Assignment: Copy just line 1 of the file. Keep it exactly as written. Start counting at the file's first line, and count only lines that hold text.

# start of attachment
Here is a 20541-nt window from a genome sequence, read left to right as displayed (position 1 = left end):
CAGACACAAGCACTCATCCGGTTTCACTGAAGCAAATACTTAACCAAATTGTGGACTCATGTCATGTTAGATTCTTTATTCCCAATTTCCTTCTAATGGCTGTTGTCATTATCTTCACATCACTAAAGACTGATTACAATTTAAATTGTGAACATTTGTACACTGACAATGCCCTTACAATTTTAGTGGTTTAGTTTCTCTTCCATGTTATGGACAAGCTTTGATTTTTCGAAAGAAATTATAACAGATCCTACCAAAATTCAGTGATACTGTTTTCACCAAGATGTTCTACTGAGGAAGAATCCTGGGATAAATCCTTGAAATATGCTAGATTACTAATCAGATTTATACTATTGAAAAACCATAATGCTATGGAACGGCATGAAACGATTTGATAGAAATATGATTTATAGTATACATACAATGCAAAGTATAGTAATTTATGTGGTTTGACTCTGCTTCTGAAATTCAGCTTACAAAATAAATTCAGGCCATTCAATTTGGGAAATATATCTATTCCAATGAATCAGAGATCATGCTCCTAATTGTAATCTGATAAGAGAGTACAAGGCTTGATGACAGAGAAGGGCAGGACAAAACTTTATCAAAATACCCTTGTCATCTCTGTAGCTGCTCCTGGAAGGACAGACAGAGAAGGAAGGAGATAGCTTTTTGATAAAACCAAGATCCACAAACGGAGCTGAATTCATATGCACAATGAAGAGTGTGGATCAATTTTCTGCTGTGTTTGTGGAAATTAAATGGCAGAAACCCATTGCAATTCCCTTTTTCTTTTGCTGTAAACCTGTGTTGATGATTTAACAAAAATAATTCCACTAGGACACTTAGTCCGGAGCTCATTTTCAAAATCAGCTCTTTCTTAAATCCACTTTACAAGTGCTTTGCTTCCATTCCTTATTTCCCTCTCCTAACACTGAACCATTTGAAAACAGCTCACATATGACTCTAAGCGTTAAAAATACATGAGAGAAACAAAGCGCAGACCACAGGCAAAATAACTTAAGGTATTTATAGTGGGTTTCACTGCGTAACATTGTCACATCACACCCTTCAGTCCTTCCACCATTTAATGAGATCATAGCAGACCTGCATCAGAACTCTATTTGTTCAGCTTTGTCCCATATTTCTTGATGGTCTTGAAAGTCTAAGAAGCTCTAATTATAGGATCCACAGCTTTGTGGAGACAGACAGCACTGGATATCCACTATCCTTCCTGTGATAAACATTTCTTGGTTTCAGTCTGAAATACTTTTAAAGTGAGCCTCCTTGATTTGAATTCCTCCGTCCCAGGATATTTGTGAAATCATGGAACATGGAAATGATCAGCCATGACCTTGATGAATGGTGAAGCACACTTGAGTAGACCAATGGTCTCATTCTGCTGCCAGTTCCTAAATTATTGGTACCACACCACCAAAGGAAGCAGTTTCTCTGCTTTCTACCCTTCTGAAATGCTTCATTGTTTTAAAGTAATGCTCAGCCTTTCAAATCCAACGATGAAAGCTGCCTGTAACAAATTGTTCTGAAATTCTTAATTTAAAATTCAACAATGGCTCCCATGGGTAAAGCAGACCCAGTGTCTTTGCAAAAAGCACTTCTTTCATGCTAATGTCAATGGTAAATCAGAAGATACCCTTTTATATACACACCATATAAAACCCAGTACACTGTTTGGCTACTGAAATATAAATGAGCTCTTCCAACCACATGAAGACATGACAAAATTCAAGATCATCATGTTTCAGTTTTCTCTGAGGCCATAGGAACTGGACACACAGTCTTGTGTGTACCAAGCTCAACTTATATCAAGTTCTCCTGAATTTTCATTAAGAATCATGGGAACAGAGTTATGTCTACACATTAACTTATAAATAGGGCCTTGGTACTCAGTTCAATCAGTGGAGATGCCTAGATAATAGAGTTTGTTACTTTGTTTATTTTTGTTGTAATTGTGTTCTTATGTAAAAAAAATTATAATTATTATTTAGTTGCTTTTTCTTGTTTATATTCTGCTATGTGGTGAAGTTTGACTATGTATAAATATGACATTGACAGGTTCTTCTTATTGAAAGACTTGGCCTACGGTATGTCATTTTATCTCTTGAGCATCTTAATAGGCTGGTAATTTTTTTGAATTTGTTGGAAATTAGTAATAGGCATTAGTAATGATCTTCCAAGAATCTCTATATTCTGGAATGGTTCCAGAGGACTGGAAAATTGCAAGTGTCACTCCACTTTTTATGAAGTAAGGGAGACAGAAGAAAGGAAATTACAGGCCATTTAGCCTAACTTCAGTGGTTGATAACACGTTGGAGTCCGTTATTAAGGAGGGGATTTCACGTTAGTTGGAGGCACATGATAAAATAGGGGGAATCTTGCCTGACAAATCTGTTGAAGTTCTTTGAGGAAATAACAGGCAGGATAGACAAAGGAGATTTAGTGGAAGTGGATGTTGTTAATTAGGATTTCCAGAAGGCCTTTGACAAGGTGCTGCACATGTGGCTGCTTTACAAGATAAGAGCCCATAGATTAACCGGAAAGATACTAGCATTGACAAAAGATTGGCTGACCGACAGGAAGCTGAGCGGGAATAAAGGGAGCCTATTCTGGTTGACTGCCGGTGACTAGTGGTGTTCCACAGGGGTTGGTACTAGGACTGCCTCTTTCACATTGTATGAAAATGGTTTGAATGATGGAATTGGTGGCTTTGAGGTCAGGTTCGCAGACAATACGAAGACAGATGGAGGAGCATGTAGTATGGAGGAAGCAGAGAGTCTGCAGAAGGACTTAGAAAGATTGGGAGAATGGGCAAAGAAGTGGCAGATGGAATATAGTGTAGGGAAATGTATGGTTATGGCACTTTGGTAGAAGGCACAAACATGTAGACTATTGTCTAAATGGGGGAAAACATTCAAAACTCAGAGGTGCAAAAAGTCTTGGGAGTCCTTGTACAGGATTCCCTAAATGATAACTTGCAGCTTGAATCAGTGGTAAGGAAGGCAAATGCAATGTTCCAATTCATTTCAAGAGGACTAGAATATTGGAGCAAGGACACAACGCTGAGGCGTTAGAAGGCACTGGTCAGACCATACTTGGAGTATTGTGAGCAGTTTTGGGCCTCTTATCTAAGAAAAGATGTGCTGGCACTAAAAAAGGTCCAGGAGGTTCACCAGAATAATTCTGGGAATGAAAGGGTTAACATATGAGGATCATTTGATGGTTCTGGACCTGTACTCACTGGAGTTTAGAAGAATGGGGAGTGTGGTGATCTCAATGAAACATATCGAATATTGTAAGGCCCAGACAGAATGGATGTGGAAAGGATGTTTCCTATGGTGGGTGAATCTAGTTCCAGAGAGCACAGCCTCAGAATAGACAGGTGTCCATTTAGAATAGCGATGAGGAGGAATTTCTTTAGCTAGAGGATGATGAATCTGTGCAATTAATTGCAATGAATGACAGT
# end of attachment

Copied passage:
Here is a 20541-nt window from a genome sequence, read left to right as displayed (position 1 = left end):